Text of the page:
The games of the XXX Olympiad have been run, swum and won.
After the customary pre games nerves and controversies, including the UK government’s decision to mount surface to air missiles on the roofs of East Londoners, the 2012 Olympic Games began, albeit in front of many empty seats. Those who were watching did not have to wait long for the on field controversies to begin. The inevitable national flag mix up saw the North Korean women’s soccer team presented under the South Korean flag. President Kim Jong-un was reportedry ‘rivid’ at the mistrake. Frankfurry the Orympic sound crew had the correct version of the Kazakh national anthem and further embarrassments were avoided, save for London Mayor Boris Johnson who probably wished he was inside an empty stadium when he became stranded on a flying fox.
Day 5 saw the only true scandal of the Olympics when Chinese, South Korean and Indonesian badminton players were disqualified for trying to lose. The decision merely enabled the next best Chinese players to step up and win gold.
In the pool, Michael Phelps crowned himself as the worlds greatest ever medal winner and again left the games with more medals than anybody, adding nothing to the Olympic spirit of simply competing or sharing. Young Chinese superstar Ye Shiwen injected the first doping controversy to the games, although it soon became clear the only dopes were those who would not celebrate her victory. It was a photo finish for who bombed bigger in the pool, the Australian swim team who left with only one gold, or German diver Stephan Feck who surely needed a back massage after this now infamous effort.
Feck was not alone in the whoops! moments of the Olympics. German weightlifter Matthias Steiner required a panadol or two after dropping 196kg on his neck, Cuban Lazaro Borges suffered every pole vaulters worst nightmare and the aptly named Bulgarian hurdler Vania Stambolova did exactly that in the heats of the 400m.
After the national swimming humiliation, Australia finally broke through for an individual gold in the water when Sailor Tom Slingsby won the Men’s Laser Class. Eventually leaving with their pre games prediction of 35 medals (although only 7 gold), many Australians were left scrambling for excuses as sporting rivals Great Britain came a clear third on the table with 29-17-19. The Brits had further reason to celebrate when they finally became the proud owners of one Andrew Murray. No longer ‘Scot no friends’, Murray finally won at the All England Club. While it may not have been the coveted Wimbledon trophy, Murray reached a level of redemption when he defeated Swiss Roger Federer to claim gold in the men’s singles.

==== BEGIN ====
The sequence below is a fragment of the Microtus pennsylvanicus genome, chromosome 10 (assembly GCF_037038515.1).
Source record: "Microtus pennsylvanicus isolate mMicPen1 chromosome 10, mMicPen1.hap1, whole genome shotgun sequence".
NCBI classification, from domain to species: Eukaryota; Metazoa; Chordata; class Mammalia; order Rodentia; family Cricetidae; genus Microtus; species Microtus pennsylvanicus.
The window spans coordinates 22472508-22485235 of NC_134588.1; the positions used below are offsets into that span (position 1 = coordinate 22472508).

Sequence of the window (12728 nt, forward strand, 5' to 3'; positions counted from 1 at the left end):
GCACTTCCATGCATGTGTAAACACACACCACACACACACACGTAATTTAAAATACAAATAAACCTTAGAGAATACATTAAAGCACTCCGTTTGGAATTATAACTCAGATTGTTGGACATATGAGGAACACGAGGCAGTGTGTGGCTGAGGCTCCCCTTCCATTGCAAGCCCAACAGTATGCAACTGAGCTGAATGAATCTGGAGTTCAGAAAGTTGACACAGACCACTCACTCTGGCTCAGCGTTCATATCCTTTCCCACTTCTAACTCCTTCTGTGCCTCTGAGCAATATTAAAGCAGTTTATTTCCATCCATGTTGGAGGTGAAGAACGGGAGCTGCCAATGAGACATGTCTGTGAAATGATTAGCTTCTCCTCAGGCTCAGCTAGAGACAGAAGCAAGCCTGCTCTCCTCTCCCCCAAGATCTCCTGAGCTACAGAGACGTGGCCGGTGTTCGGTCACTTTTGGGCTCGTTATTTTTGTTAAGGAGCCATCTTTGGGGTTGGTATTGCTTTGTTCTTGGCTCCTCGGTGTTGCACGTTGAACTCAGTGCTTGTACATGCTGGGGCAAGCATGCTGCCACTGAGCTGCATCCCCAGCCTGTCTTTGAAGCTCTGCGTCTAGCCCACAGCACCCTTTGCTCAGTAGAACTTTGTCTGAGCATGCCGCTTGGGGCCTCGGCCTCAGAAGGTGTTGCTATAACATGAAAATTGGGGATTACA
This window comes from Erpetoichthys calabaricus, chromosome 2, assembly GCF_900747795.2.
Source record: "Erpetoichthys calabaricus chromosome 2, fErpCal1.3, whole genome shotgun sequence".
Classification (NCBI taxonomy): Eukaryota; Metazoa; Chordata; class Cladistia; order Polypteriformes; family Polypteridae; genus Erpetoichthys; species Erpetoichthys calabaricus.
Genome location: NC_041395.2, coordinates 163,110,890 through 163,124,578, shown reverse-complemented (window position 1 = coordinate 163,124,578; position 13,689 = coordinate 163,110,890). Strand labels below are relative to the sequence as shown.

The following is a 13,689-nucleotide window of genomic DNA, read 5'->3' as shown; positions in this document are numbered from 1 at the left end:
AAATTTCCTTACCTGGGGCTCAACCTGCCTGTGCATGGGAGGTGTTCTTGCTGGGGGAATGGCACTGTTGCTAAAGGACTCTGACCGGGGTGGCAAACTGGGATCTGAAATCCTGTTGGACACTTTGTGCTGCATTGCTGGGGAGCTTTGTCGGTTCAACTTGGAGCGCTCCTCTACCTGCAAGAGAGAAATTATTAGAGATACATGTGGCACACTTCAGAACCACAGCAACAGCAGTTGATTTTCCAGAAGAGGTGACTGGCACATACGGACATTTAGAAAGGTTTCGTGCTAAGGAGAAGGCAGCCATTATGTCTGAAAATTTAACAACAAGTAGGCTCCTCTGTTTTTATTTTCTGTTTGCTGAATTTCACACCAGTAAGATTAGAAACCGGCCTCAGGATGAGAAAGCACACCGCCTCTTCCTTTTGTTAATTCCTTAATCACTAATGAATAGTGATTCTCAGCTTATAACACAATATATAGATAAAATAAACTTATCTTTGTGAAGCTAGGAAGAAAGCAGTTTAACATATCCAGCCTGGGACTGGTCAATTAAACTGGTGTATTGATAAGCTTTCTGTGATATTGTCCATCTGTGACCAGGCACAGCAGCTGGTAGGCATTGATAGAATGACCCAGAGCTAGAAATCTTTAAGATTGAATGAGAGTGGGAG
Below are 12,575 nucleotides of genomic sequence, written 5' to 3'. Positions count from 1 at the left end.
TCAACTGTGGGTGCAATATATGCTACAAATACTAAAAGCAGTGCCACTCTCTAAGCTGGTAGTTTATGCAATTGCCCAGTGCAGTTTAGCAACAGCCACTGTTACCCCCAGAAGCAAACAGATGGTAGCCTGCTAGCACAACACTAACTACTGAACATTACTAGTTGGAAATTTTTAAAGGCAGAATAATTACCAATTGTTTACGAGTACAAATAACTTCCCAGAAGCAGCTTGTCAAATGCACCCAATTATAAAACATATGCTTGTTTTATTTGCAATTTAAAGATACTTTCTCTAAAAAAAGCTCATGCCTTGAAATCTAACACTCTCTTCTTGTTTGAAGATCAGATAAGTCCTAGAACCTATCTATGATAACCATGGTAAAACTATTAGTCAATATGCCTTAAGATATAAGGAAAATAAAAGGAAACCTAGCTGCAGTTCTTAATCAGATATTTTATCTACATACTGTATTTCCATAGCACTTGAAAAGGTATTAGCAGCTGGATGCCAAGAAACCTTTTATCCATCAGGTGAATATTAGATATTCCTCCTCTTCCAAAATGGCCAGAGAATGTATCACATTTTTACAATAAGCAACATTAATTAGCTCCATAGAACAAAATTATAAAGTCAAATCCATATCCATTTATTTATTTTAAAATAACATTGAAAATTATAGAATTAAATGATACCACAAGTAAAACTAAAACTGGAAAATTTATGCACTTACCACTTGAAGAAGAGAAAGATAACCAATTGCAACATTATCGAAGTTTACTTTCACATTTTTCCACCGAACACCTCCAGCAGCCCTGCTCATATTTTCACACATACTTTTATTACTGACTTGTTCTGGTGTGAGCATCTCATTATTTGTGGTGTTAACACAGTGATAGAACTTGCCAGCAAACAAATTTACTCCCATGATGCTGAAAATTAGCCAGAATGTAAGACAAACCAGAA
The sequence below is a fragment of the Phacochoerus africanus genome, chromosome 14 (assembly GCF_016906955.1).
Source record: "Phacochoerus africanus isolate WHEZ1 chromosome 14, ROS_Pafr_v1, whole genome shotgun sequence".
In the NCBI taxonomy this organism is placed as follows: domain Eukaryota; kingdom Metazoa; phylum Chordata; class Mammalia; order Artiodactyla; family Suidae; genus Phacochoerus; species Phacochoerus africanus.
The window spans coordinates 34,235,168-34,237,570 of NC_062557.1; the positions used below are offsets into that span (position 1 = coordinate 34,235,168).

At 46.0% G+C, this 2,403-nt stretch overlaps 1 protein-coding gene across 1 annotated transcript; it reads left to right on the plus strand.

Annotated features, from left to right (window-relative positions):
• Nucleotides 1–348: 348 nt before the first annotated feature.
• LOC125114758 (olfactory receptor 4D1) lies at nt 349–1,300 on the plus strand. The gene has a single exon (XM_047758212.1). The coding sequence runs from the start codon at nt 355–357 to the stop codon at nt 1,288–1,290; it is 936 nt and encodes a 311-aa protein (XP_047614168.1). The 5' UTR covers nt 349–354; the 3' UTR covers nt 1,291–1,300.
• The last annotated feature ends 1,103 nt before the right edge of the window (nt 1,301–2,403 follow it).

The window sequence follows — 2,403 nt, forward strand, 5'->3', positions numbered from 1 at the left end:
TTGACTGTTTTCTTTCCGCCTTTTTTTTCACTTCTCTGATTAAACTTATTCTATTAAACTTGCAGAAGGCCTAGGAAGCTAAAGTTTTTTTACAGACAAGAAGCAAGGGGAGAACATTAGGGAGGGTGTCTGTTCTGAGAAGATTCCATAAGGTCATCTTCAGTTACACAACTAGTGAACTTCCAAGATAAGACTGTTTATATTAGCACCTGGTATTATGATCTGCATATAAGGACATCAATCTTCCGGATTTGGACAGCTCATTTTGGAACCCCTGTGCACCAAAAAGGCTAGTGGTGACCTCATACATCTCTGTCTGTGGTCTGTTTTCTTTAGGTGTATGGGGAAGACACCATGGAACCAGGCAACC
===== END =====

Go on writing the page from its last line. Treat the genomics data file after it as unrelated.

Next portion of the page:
The other green and gold was undoubtedly the story of the Olympics. Jamaican Usain Bolt achieved what no other Olympic sprinter had, when he won back to back gold in the 100m and 200m. For the exclamation mark he added a 4 x 100m gold (and a baton) to his haul and will return to a Jamaican public that have not been this high since Bob Marley was alive.
As always, the games served up many inspiring stories that did not involve a medal.
With both Afghanistan and Saudi Arabia sending female athletes to the games, the latter for the first time ever, London can lay claim to being the first Olympics where every team had a female athlete. Saudi’s Sarah Attar who competed in the 800m and countrywoman Wojdan Shaherkani in the Judoka both wrote their names in the record books without winning a medal.
At Sydney 2000, Eric ‘the Eel’ from Equatorial Guinea (try saying that 5 times fast) became the cult hero of the games. In London, Hammadou Djibo Issaka, aka the ‘Hippo’ won a standing ovation from the 25,000 strong crowd when he finished last in his rowing heat. Even reaching the Olympics was a victory for Issaka, who hails from Niger – a landlocked West African country covered almost entirely by the Saharan desert – and has been rowing for only 3 months.
The Golden Gonads award for the games must surely go to American Manteo Mitchell. Running in the 4 x 400m he heard a ‘crack’ at the 200m mark but pushed on to finish his leg of the race, albeit on only one of them. Doctors later confirmed he had broken his left fibula. Thanks to his effort the US team qualified for the final, however they lost for the first time since 1972, to the Bahamas. Finishing alongside Mitchell in the injury stakes was Latvian shot putter Maris Urtans. Urtans, pictured below, accidentally pushed his own head off his shoulders in this incident. He later reattached it and finished a respectable 15th.
The London Olympic motto of ‘inspire a generation’ hopes to move many young British youth from their Playstations to the sports fields. With England recently ranked as the 5th fattest nation on earth Ricardo Blas Jr was among those to inspire overweight Brits to Olympic success. The Guamanian Judoka fighter gave new meaning to ‘Olympic size’ when he weighed in at a whopping 218kg, the heaviest ever Olympian. He was defeated by Cuban Oscar Brayson who came in at a mere 108kgs.
The face of the games goes hands down to British runner Mo Farah. The Somali born runner claimed gold in both the 5,000m and 10,000m. Only the 7th man to achieve the feat, Farah’s victories earned him a unique tribute from his idol Usain Bolt.
In 2016 the Olympic fiesta will arrive in Rio de Janeiro. A Seleção, the Brasilian national soccer team, will still be searching for Olympic gold there, after again missing out, this time to the Mexicans.
And so it is, that we now look towards Rio. The Brasilians have the unenviable task of following London, which many believe topped Sydney as the best Olympics ever. After Phelps, Bolt, Farah and a sackful of moments to ‘inspire a generation,’ who could argue?